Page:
For a change of pace, Southwestern Swing (2014) with Jeff Johnson and the Redcliff Rounders, includes music sometimes called Texas swing, which is also well-known in the Durango area. Also, in 2014 Adam released Jazz Nocturne, a collection of art-deco era songs from popular artists, film musicals, and “jazz flavored classical works.” Hum All Your Troubles Away (2015) with Danny Coots on drums is another joyful collection of popular songs. His latest album, Revival Ragtime (2018) gathers the works of contemporary ragtime composers and includes two of Adam’s own compositions, “A Novice Novelty” and “The Strater Shuffle.”
Two more Rivermont albums are in progress; Live at the Historic Strater Hotel and Jazzin’ the Blues Away, featuring the Peacherine Ragtime Society Orchestra with Adam Swanson at the piano. The latter album will include selections from Johnny Maddox’s extensive collection of orchestrations. Both should be released in 2019 or early 2020.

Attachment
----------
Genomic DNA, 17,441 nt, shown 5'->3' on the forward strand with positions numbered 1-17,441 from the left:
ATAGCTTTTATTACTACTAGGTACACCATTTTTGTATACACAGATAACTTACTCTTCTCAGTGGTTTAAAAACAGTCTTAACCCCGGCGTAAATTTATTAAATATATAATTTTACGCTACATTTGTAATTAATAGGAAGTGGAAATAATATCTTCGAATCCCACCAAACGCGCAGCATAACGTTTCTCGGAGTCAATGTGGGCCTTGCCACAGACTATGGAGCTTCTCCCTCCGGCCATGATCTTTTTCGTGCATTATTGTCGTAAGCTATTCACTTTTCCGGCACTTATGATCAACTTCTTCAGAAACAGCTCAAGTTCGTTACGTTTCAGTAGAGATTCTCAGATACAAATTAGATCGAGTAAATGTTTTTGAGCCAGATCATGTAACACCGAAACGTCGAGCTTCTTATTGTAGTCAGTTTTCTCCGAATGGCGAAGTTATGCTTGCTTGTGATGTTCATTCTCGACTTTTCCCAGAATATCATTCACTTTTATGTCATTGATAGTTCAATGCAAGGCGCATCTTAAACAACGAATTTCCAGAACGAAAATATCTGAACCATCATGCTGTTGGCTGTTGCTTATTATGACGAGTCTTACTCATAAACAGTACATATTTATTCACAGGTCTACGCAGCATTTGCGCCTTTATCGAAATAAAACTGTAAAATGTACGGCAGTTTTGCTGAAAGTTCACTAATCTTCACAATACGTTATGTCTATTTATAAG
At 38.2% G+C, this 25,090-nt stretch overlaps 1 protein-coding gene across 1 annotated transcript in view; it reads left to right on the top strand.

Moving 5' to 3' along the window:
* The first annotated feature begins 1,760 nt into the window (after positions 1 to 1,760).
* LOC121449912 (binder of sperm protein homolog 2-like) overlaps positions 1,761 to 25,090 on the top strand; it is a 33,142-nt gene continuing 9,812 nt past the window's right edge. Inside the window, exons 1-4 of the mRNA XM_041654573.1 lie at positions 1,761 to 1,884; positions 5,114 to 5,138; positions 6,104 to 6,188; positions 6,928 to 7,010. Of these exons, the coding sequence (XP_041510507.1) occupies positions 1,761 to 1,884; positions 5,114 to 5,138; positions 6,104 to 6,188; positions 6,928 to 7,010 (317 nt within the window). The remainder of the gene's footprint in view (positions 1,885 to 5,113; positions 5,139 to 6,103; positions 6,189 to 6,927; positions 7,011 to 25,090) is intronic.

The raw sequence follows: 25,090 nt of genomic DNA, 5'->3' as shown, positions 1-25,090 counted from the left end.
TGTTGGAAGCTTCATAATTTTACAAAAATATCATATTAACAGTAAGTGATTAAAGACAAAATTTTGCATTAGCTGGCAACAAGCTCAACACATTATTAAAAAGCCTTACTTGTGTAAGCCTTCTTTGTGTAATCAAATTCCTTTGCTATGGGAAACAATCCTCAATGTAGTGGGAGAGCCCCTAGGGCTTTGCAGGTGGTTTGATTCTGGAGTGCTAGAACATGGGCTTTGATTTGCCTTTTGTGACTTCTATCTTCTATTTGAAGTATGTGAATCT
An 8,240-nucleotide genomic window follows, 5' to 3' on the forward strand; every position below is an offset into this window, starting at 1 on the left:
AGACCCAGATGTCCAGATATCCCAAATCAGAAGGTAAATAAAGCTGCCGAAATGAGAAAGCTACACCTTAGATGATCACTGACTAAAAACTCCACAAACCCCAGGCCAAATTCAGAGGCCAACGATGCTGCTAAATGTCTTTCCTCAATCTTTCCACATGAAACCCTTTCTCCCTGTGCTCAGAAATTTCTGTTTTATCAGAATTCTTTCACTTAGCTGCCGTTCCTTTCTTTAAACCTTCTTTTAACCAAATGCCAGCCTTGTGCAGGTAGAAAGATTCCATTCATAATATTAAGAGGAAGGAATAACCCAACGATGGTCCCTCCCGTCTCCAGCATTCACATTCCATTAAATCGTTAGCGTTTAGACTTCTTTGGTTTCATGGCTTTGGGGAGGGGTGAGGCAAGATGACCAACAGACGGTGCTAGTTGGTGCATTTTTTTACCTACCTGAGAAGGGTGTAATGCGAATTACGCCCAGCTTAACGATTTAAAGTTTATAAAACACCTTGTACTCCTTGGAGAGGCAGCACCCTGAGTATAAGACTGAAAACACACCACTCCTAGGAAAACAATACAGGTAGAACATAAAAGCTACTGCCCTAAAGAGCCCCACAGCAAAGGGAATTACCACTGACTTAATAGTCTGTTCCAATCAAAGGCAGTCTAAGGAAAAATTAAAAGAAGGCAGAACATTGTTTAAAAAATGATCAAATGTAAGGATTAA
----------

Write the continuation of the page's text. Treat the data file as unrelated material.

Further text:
If this article leaves the impression that ragtime is Adam’s only interest and pursuit, then that must be corrected. As he says, “I feel I have often been pigeon-holed as nothing but a ragtime pianist, and while I have an incredible passion for it, my love of early jazz and 1920s and ’30s popular music is equally strong.” This passion is regularly demonstrated by his familiarity with all of these music categories when he ably responds to audience requests to perform selections from all of those genres. He also regularly presents lectures and demonstrations on parts or on the entire spectrum of his musical interests. He is professionally knowledgeable about them all.